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The Dartmouth
April 19, 2024 | Latest Issue
The Dartmouth

Jack-O-Lantern retains trademark rights to Keggy the Keg

The Jack-O-Lantern sent a cease-and-desist letter to Dirtymouth, an apparel website that had been selling merchandise with images of Keggy the Keg, Dartmouth’s unofficial mascot.

On Aug. 25, the Jack-O-Lantern succeeded in defending the trademark rights to Keggy the Keg, the unofficial college mascot created by ​Jack-O members Nic Duquette ’04 and Chris Plehal ’04 in 2003. The website Dirtymouth Apparel had been selling clothing featuring Keggy, until a cease-and-desist letter from the Jack-O demanded Keggy-related items be taken off the site. 

According to the Jack-O website, “the Jack-O-Lantern’s historical policy on Keggy usage has been to disallow companies or other corporate entities from utilizing the Keggy character for profit.” Despite this policy, and repeated contact from Jack-O executives, Dirtymouth monetized Keggy, according to current Jack-O president Lily Arrom ’25.

Dirtymouth’s and the Jack-O’s engagement began when DJ Kim ’19, owner of Dirtymouth, released “Keggy is Dead” merchandise in 2020 that displayed Keggy with X’s over his eyes, drawing on “parody” protection law to defend his claim. Parody protection law states that certain forms of parodies are exempt from copyright infringement law. Jack-O executives did not contest this claim at the time, according to Arrom. 

When Arrom became president this spring, she noticed that Dirtymouth had begun selling “‘I Heart Keggy’ merch,” which she felt was not protected by the “parody argument.” Arrom researched intellectual property law, citing the Lanham Act which “protects the owner of a federally registered mark against the use of similar marks if such use is likely to result in consumer confusion.” As Arrom put it, “it has to be very clear that it is a parody.”

While looking through old club emails, Arrom discovered that a Dartmouth mother and trademark attorney named Michele Berdinis had offered to help the Jack-O pro bono in 2020. Arrom reached out to Berdinis, who agreed to help once again.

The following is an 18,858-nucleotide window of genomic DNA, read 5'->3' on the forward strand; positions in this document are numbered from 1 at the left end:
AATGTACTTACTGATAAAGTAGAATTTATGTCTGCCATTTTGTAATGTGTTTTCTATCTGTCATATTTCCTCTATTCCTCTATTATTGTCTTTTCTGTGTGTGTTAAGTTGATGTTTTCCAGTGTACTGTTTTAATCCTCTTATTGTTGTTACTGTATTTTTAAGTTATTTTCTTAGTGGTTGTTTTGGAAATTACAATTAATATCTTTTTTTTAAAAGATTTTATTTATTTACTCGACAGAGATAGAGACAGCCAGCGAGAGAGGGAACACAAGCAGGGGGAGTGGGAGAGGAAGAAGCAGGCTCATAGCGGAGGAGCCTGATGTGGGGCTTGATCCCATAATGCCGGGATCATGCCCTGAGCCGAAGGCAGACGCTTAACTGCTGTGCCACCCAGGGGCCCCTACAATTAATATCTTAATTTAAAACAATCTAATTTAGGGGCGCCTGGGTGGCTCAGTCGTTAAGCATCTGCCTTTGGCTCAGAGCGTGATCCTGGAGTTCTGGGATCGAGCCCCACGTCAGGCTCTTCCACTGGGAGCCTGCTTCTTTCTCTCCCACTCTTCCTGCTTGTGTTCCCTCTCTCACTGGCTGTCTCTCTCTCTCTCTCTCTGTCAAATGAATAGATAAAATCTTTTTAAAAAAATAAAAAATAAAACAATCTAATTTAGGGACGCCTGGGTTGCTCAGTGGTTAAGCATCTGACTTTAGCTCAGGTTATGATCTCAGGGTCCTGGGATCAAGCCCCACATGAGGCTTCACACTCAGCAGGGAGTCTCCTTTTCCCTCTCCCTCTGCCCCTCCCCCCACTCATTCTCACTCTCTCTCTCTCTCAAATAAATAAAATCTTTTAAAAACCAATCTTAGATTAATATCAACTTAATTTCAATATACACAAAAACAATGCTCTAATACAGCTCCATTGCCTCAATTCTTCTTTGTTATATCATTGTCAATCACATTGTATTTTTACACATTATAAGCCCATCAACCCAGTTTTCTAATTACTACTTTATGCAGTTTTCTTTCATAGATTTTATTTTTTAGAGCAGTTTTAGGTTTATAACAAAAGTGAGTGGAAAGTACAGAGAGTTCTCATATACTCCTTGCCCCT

According to Arrom, Berdinis helped to refile the federal trademark for Keggy and sent a cease-and-desist letter to Kim. Those items on Dirtymouth were taken down after the cease-and-desist letter. 

On Sept. 11, Kim posted on Instagram at @dirtymouthapparel that “it’s time to say goodbye to Dirtymouth.” 

Arrom defended this outcome in an interview. 

“We’re protecting the Jack-O-Lantern’s rights to Keggy and maintaining the character for student expression, not personal profit,” Arrom said.

The Instagram post also announced an auction, with a starting bid of $1, to find Dirtymouth’s next owners, one of whom must be a Dartmouth student or alum. Dirtymouth went on to add “some disclaimers,” namely that the website has received multiple cease-and-desist orders from both the College and the Jack-O-Lantern. Dirtymouth instructed future owners not to “use any of the Dartmouth trademarks or apply for a license” and avoid using the Keggy the Keg trademark.

The end of Dirtymouth has received mixed reactions on the Dartmouth campus. Ansh Motiani ’26 said he owns one of their hoodies depicting a parody of the Polo Ralph Lauren bear in a Dartmouth sweatshirt.

“The Dartmouth official merch is kind of mediocre,” Motiani said. “I feel like Dirtymouth had more interesting, fun stuff that students would like wearing more.”

The original creators of Keggy, Duquette and Plehal, both offered guidance to Arrom during the litigation process. Arrom credited the two former Jack-O members with providing historical context for Keggy and supporting the club’s legal efforts.

“I’m glad that the situation has resolved calmly, and I’m grateful that the Jack-O will continue to care for Keggy and protect him for future generations of Dartmouth students, as previous Jack-O students have been doing for the past 20 years,” Duquette wrote in a statement. 

In a written statement, Plehal asked a question about the purpose of Keggy. 

“This whole thing raised the question of, ‘Who is Keggy for?’” Plehal wrote. “In my mind, the answer has always been Dartmouth students. Keggy is a silly tradition that can be carried on as long as students enjoy it, but he shouldn’t be used for personal gain.” 

Correction (10:27 a.m., Sep. 15, 2023): A previous version of this article reported that the entire Dirtymouth website was taken down after the Jack-O-Lantern's cease-and-desist letter. In fact, only the items relating to the Jack-O's trademark over Keggy the Keg were impacted. The entire Dirtymouth website came offline afterwards.